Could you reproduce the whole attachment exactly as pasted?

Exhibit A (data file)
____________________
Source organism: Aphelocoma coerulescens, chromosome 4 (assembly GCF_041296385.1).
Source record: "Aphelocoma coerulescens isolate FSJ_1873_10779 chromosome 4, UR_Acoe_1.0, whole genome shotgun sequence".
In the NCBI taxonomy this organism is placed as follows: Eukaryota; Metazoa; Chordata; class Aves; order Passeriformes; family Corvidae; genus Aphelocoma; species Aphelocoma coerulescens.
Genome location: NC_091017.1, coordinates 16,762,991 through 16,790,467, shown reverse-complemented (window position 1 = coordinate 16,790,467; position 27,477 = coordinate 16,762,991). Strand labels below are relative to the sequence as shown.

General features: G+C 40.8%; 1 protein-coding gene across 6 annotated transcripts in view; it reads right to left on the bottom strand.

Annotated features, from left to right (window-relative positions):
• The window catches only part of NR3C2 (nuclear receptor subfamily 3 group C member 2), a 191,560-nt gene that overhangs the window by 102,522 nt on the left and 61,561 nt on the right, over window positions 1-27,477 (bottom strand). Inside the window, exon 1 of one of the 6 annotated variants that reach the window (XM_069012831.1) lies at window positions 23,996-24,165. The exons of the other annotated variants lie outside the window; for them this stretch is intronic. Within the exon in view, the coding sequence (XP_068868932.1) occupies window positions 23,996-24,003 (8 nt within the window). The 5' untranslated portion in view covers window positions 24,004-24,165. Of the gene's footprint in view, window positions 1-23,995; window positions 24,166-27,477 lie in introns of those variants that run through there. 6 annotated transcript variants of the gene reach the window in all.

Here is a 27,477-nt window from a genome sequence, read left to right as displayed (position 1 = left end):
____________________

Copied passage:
Source organism: Aphelocoma coerulescens, chromosome 4 (assembly GCF_041296385.1).
Source record: "Aphelocoma coerulescens isolate FSJ_1873_10779 chromosome 4, UR_Acoe_1.0, whole genome shotgun sequence".
In the NCBI taxonomy this organism is placed as follows: Eukaryota; Metazoa; Chordata; class Aves; order Passeriformes; family Corvidae; genus Aphelocoma; species Aphelocoma coerulescens.
Genome location: NC_091017.1, coordinates 16,762,991 through 16,790,467, shown reverse-complemented (window position 1 = coordinate 16,790,467; position 27,477 = coordinate 16,762,991). Strand labels below are relative to the sequence as shown.

General features: G+C 40.8%; 1 protein-coding gene across 6 annotated transcripts in view; it reads right to left on the bottom strand.

Annotated features, from left to right (window-relative positions):
• The window catches only part of NR3C2 (nuclear receptor subfamily 3 group C member 2), a 191,560-nt gene that overhangs the window by 102,522 nt on the left and 61,561 nt on the right, over window positions 1-27,477 (bottom strand). Inside the window, exon 1 of one of the 6 annotated variants that reach the window (XM_069012831.1) lies at window positions 23,996-24,165. The exons of the other annotated variants lie outside the window; for them this stretch is intronic. Within the exon in view, the coding sequence (XP_068868932.1) occupies window positions 23,996-24,003 (8 nt within the window). The 5' untranslated portion in view covers window positions 24,004-24,165. Of the gene's footprint in view, window positions 1-23,995; window positions 24,166-27,477 lie in introns of those variants that run through there. 6 annotated transcript variants of the gene reach the window in all.

Here is a 27,477-nt window from a genome sequence, read left to right as displayed (position 1 = left end):